At this point Lizzie, the salty and experienced clerk in the station, came to the door and said, “Are you guys fighting?”

I said, “No, no, Monty’s just kinda loud.”

“Well, all that cursing right in front of the door…”

Monty opened the passenger door of the car and with a sweep of his arm cleared junk and debris from the passenger seat.

“Damn — I need to clean this thing out!”

I was a bit dubious about driving off with this manic character I’d just met, but I thought, “Oh, what the hell, I’ll go with him.”

For the next hour this man drove me around the North Side of Quincy:

“Oh, look at this house! My last tenants were deadbeats and I had to have them evicted. The place was a mess after they left.”

Many variations on that theme followed.

We ended up at his house. Monty ushered me into his cluttered garage so that I could see his beloved Suzuki 750 cc motorcycle.

“It’s old but it rides like a dream!”

I began to wonder if I’d ever get home. Monty didn’t seem drunk, but perhaps he was on some stimulant drug? I thought, “What if he’s a psychopath and ends up shooting me and hacking my body to bits, then distributing the pieces into various dumpsters around town?”

I have a vivid imagination, which can be a curse sometimes.

Later we were regarding another of his low-rent rental properties when a pained scowl passed fleetingly over his face.

“God, my gut is killin’ me!”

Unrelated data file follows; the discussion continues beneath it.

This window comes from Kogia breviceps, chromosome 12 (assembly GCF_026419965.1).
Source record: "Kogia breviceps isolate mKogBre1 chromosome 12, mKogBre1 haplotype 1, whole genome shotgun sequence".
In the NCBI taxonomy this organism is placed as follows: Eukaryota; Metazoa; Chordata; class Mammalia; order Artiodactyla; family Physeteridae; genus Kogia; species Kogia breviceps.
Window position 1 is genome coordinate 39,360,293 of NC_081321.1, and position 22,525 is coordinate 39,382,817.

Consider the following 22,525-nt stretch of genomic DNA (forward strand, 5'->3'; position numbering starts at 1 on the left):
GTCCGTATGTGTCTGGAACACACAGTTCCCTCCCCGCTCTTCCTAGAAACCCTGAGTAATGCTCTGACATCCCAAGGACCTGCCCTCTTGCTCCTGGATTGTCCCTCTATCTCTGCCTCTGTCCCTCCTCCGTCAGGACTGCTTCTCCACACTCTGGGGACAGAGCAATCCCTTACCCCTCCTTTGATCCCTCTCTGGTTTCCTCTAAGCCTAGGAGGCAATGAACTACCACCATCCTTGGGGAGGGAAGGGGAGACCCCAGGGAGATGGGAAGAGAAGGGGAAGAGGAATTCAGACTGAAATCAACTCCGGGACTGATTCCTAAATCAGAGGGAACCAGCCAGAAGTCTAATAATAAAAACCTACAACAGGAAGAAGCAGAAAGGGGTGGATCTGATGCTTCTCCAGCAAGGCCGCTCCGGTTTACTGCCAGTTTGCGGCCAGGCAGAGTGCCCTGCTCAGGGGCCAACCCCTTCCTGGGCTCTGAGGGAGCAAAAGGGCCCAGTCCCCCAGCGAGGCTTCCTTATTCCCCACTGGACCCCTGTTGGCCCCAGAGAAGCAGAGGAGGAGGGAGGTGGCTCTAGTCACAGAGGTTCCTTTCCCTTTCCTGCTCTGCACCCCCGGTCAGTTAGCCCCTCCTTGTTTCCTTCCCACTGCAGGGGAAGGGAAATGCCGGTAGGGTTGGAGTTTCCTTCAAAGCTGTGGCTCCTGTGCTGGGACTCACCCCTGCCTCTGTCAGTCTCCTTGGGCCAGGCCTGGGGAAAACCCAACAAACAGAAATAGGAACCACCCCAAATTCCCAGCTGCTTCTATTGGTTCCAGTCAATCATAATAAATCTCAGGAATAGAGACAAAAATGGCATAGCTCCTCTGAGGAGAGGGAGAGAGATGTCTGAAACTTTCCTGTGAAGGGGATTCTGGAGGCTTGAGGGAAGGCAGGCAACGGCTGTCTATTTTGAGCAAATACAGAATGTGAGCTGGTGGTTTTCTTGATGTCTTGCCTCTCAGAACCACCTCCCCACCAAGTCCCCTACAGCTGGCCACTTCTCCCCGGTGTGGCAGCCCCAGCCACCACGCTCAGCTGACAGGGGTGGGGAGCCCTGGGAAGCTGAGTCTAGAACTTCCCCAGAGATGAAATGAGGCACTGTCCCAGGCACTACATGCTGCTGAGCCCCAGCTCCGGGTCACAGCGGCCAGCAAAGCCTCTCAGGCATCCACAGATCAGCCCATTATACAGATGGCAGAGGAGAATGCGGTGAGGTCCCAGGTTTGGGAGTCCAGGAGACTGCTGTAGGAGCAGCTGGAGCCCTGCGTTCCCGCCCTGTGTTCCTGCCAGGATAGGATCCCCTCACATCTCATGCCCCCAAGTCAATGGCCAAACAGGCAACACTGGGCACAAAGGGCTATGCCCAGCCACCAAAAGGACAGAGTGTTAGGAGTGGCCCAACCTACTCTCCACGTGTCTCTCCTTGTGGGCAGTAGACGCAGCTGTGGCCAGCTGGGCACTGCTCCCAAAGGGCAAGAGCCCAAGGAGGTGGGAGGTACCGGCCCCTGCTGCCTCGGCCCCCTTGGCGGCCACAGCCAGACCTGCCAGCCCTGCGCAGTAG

He got out of the car and vomited repeatedly. I hate being around people who are vomiting — but then I hate the process when it happens to me! Was Monty a heroin user, perhaps? Heroin users I’ve known are prone to vomiting unexpectedly; I’d always have a wastebasket handy if one of them stopped by for a visit when I lived in Hannibal. It’s a druggy town. “White Town Drowsing” indeed.

Monty said, “I had some tacos earlier and they didn’t agree with me.”

Finally Monty took me home — I was ready. For all of his quirks I did like the guy. I wouldn’t have gotten into his car if my initial judgment of him had set off alarm bells. Do I even have alarm bells any more? I hope so!

The next day I described the experience to Lizzie and Bonnie, the clerks on duty. I asked Lizzie:

“Do you think he was on heroin?”

“Naw — I know Monty. I think he might have an ulcer or somethin’ like that.”

Beautiful young Bonnie’s eyes were wide.

“I’d never get into a car with a strange man!”

“Damn, Bonnie, you’re a pretty young woman! You shouldn’t! I’m a man and I can hold my own. After all, it was very unlikely that he would try to rape me!”

I still have a lottery ticket Monty gave me. It has his name, address, and phone number scrawled across the scratcher area.

Monty told me, “Call me any time!”

I think the guy needs a new friend. Do I?


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“That Li’l Blonde Thang”

I walk a lot and I like to have a destination. On my late night walks here in Quincy I enjoy making my way to a gas station/convenience store a few blocks away, up on Broadway.